Welcome to the website of the Permanent Representation of France to the OECD!
The Organisation for Economic Co-operation and Development was born after the Second World War but is just as relevant today: economic development, growth and the management of globalisation more than ever require concerted action by States. This relevance is further strengthened by the economic and financial crisis context the world is facing today. The OECD is taking action to help governments overcome the crisis and working to lay the foundations of a stronger and fairer global economy.
France is a founding member of the OECD and particularly involved in the Organisation’s activities. In June 2008, France chaired the OECD Council which meets once a year at ministerial level, in the person of Ms Christine Lagarde, Minister for the Economy, Industry and Employment. The year 2009 will also be the setting of some major events. In the current context of global crisis and implementation of fiscal stimulus packages, the French economic policy was reviewed in March 2009 (OECD Economic Survey of France 2009 and synthesis). Before the end of the year, the environmental and energy policies will also be reviewed, on the basis of the peer review process, one of the Organisation’s key principles.
With its 30 member countries* accounting for three-quarters of global wealth**, the OECD is a unique forum for dialogue and an internationally recognised expertise organisation.
OECD member countries are all attached to the principles of democracy and the market economy and adopt together the decisions and principles enabling the most effective realisation of the aims they pursue together within the Organisation, i.e. searching for prosperity and economic growth and determining optimum modes of governance.
Member countries work in collaboration with the OECD Secretariat, a big research department made up of high-level experts who study modern economic and social trends. OECD methods, based on dialogue, exchange of experience and the evaluation of public policy, have proved their worth and meet with growing success worldwide.
In an economic context marked by the interdependence of economies and territories and currently dominated by uncertainty, quality information is more than ever invaluable. OECD surveys and recommendations help determine policies and reforms implemented throughout the world.
The values common to the OECD and corresponding norms and standards are all points of reference for the most developed countries and, increasingly, for emerging countries.
For the OECD is increasingly destined to open up to the rest of the world. This is shown by the growing importance of non-OECD countries’ in the work conducted by the various OECD bodies and the sustained collaboration with other international organisations like the International Monetary Fund, the World Bank, regional banks and the United Nations Conference on Trade and Development.***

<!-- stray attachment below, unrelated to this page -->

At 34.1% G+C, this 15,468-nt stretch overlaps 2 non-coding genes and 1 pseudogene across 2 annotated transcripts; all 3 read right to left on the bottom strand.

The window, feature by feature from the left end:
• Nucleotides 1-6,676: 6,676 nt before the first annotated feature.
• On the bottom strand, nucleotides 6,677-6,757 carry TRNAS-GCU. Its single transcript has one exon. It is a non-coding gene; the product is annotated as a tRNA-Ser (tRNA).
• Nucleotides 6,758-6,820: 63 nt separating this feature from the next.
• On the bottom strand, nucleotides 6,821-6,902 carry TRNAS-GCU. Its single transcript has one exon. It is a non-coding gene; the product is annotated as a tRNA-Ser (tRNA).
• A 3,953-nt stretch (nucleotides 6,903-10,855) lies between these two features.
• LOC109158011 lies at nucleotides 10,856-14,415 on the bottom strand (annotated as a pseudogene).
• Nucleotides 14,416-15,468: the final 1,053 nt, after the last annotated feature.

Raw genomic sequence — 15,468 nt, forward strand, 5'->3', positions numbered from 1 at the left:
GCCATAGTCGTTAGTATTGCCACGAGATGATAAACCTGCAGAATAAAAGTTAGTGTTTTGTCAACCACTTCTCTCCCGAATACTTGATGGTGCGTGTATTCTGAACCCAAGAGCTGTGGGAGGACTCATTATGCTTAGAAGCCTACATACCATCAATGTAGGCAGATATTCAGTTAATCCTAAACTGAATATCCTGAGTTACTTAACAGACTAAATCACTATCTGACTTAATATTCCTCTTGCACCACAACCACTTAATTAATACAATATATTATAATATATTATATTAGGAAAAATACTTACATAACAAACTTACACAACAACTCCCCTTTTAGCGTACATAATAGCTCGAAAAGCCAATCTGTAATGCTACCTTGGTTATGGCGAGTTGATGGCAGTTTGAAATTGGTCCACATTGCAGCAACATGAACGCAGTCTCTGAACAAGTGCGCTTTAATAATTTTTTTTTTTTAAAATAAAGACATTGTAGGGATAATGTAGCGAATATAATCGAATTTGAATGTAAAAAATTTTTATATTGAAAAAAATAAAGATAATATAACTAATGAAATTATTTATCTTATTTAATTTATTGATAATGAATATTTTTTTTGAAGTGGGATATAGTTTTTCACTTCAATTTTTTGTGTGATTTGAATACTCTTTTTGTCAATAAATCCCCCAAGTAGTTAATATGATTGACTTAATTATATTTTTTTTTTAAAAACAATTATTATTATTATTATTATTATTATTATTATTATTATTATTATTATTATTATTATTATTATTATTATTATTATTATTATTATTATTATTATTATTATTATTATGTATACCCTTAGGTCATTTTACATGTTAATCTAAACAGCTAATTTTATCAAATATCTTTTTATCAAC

This opening up to the rest of the world has increased and accelerated these past years, notably under the impetus of the current OECD Secretary-General Angel Gurría.
The OECD Council, the Organisation’s decision-making body, thus decided to launch in 2007 a new process of enlargement to five countries (Chile, Estonia, Israel, Russia and Slovenia) with which discussions for membership were opened. Five other countries that had become major players on the world economic scene, namely Brazil, India, Indonesia, China and South Africa, were also offered to strengthen their co-operation with the OECD without ruling out, or making it a precondition, their possible membership at a later stage: this is known as the “enhanced engagement process”. Thus OECD member countries have shown their strong determination to open up and adapt to a world whose major economic equilibria are constantly shifting and whose principal problems can now be usefully addressed only on a global scale.
This website invites you to discover the OECD, an international and multidisciplinary institution. This could also be an opportunity to become better acquainted with the Permanent Representation of France to the OECD and the Representation’s missions as an interface between French administrations and the delegations of foreign countries with which it is in daily contact.
* Austria, Belgium, Canada, Denmark, France, Germany, Greece, Iceland, Ireland, Luxembourg, Netherlands, Norway, Portugal, Spain, Sweden, Switzerland, Turkey, United Kingdom, United States (1961), Italy (1962), Japan (1964), Finland (1969), Australia (1971), New Zealand (1973), Mexico (1994), Czech Republic (1995), Hungary, Korea, Poland (1996), Slovak Republic (2000).
** 76 percent of global GNY (at current USD)
*** OECD member countries alone provide 97 percent of global official development assistance.